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No. 4D13–3044.

Decided: June 08, 2016

Kerry N. Barrett, Hollywood, pro se. Patrick Dervishi of Shir Law Group, P.A., Boca Raton, for appellee.

Appellee The Escape of Arrowhead Association, Inc. (“the HOA”) brought a foreclosure action against Appellant Kerry Ann Barrett for failure to pay her homeowners' association dues. During the course of the proceedings, the trial court struck Appellant's answer and affirmative defenses as a sanction for repeated misconduct. Without any answer to the HOA's complaint from Appellant to create a genuine issue of material fact, the trial court entered summary judgment in favor of the HOA. Appellant now appeals both the sanction and the summary judgment entered against her. As we are unable to find reversible error, we affirm the trial court's rulings on both issues.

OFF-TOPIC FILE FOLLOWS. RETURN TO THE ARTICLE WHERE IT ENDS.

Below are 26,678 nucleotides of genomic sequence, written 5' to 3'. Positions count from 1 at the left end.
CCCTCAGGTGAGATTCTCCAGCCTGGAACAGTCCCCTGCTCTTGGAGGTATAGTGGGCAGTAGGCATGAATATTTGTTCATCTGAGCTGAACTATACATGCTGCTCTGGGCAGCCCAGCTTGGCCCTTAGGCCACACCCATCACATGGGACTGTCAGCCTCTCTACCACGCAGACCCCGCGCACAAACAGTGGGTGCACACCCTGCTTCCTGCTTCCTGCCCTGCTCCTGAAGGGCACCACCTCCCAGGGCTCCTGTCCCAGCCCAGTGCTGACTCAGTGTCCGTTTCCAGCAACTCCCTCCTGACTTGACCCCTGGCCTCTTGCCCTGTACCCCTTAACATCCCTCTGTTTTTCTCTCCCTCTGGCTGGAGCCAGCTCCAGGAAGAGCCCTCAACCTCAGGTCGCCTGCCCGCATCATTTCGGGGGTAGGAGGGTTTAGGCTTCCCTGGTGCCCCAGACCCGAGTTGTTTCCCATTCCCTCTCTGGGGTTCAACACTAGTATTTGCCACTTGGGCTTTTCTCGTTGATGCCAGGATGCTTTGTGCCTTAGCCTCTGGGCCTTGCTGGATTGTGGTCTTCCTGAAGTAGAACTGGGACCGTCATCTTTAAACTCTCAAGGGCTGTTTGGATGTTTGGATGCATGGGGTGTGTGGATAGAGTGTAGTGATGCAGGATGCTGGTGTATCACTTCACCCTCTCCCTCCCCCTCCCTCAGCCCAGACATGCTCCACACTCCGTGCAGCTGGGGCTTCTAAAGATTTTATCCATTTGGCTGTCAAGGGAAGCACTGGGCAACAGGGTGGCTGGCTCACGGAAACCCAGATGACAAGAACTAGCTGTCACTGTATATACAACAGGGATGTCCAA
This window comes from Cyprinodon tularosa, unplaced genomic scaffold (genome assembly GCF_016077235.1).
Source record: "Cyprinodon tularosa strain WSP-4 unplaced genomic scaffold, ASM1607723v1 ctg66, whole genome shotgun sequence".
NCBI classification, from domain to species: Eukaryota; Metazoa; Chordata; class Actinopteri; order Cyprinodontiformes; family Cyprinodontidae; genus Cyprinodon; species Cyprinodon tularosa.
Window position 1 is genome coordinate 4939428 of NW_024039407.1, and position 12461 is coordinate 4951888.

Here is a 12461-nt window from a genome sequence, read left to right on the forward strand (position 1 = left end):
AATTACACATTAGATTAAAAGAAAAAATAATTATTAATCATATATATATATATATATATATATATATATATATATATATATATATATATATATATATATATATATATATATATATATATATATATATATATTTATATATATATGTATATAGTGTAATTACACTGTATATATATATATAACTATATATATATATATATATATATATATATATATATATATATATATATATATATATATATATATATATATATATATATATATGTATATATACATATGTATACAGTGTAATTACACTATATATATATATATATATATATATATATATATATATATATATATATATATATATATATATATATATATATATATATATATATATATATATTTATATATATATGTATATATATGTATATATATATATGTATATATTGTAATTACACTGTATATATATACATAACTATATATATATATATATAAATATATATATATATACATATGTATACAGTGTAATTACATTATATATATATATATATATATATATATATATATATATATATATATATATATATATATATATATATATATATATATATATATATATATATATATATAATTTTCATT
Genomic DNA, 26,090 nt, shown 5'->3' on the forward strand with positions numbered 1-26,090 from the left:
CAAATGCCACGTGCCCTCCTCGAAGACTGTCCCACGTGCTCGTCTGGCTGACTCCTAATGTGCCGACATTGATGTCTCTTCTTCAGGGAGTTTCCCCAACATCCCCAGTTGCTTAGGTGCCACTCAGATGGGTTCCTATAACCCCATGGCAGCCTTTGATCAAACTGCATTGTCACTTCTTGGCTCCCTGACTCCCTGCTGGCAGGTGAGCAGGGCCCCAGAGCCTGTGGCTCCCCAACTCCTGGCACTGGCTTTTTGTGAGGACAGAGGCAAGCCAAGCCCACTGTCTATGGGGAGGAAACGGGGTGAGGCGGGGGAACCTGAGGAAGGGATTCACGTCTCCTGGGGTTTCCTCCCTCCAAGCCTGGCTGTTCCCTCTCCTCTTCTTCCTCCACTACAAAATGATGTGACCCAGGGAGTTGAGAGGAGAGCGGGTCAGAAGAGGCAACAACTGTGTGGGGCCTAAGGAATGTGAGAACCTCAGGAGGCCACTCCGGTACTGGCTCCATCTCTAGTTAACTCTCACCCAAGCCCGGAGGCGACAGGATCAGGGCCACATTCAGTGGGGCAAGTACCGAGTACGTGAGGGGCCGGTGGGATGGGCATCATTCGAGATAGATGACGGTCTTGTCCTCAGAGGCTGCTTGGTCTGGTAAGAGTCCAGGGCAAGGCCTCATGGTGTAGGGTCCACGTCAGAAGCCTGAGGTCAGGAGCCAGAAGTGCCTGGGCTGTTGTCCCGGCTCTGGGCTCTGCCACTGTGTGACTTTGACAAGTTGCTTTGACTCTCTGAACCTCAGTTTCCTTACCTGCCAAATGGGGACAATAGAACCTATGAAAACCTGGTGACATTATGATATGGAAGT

The HOA brought a foreclosure action against Appellant in 2011 based on a lien it obtained in 2006 for Appellant's failure to pay the required dues. Appellant answered the complaint and alleged a variety of affirmative defenses and a counterclaim arising from alleged negligence by the HOA in protecting and/or repairing Appellant's condo during Hurricane Wilma. Appellant's counterclaim and, later, amended counterclaims were eventually dismissed as outside of the statute of limitations.

More pertinent to the case at hand, Appellant failed to comply with several discovery orders and was sanctioned for her failures for the first time on November 16, 2012. As part of the order granting sanctions, the court ordered Appellant to pay $500 to the HOA within 30 days. Appellant failed to make this payment within the specified time frame and the HOA again moved for sanctions on January 2, 2013.